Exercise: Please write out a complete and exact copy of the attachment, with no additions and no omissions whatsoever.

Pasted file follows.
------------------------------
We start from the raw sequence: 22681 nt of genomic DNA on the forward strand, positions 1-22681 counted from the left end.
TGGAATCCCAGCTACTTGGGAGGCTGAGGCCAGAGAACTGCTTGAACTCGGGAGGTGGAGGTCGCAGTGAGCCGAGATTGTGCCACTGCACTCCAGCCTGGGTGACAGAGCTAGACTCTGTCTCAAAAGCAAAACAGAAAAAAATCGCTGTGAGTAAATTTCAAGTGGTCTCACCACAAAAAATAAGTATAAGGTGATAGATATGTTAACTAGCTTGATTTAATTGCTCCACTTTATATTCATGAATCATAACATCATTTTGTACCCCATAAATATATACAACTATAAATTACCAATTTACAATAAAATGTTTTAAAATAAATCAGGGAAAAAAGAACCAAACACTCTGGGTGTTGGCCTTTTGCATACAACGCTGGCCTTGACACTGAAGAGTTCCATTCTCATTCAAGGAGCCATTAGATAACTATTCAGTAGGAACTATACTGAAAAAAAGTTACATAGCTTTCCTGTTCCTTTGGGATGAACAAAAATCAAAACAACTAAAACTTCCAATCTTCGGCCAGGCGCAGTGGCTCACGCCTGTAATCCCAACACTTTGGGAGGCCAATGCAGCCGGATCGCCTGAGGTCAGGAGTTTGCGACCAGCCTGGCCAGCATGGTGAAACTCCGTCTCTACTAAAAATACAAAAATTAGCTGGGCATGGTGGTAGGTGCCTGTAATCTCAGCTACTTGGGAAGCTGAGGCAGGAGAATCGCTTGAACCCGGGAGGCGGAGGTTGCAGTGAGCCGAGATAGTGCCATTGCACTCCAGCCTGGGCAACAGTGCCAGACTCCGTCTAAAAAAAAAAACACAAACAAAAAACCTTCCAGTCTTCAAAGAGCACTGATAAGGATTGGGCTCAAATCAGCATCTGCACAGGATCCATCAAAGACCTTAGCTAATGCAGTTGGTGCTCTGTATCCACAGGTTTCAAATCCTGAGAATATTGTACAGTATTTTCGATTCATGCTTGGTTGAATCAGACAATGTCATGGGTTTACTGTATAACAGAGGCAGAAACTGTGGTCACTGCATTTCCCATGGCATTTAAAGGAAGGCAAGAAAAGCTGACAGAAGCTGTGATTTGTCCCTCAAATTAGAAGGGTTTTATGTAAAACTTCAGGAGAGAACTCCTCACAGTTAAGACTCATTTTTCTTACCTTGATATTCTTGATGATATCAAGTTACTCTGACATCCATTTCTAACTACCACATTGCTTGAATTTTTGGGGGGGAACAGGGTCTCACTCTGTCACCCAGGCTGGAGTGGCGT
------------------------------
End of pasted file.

We start from the raw sequence: 22681 nt of genomic DNA on the forward strand, positions 1-22681 counted from the left end.
TGGAATCCCAGCTACTTGGGAGGCTGAGGCCAGAGAACTGCTTGAACTCGGGAGGTGGAGGTCGCAGTGAGCCGAGATTGTGCCACTGCACTCCAGCCTGGGTGACAGAGCTAGACTCTGTCTCAAAAGCAAAACAGAAAAAAATCGCTGTGAGTAAATTTCAAGTGGTCTCACCACAAAAAATAAGTATAAGGTGATAGATATGTTAACTAGCTTGATTTAATTGCTCCACTTTATATTCATGAATCATAACATCATTTTGTACCCCATAAATATATACAACTATAAATTACCAATTTACAATAAAATGTTTTAAAATAAATCAGGGAAAAAAGAACCAAACACTCTGGGTGTTGGCCTTTTGCATACAACGCTGGCCTTGACACTGAAGAGTTCCATTCTCATTCAAGGAGCCATTAGATAACTATTCAGTAGGAACTATACTGAAAAAAAGTTACATAGCTTTCCTGTTCCTTTGGGATGAACAAAAATCAAAACAACTAAAACTTCCAATCTTCGGCCAGGCGCAGTGGCTCACGCCTGTAATCCCAACACTTTGGGAGGCCAATGCAGCCGGATCGCCTGAGGTCAGGAGTTTGCGACCAGCCTGGCCAGCATGGTGAAACTCCGTCTCTACTAAAAATACAAAAATTAGCTGGGCATGGTGGTAGGTGCCTGTAATCTCAGCTACTTGGGAAGCTGAGGCAGGAGAATCGCTTGAACCCGGGAGGCGGAGGTTGCAGTGAGCCGAGATAGTGCCATTGCACTCCAGCCTGGGCAACAGTGCCAGACTCCGTCTAAAAAAAAAAACACAAACAAAAAACCTTCCAGTCTTCAAAGAGCACTGATAAGGATTGGGCTCAAATCAGCATCTGCACAGGATCCATCAAAGACCTTAGCTAATGCAGTTGGTGCTCTGTATCCACAGGTTTCAAATCCTGAGAATATTGTACAGTATTTTCGATTCATGCTTGGTTGAATCAGACAATGTCATGGGTTTACTGTATAACAGAGGCAGAAACTGTGGTCACTGCATTTCCCATGGCATTTAAAGGAAGGCAAGAAAAGCTGACAGAAGCTGTGATTTGTCCCTCAAATTAGAAGGGTTTTATGTAAAACTTCAGGAGAGAACTCCTCACAGTTAAGACTCATTTTTCTTACCTTGATATTCTTGATGATATCAAGTTACTCTGACATCCATTTCTAACTACCACATTGCTTGAATTTTTGGGGGGGAACAGGGTCTCACTCTGTCACCCAGGCTGGAGTGGCGT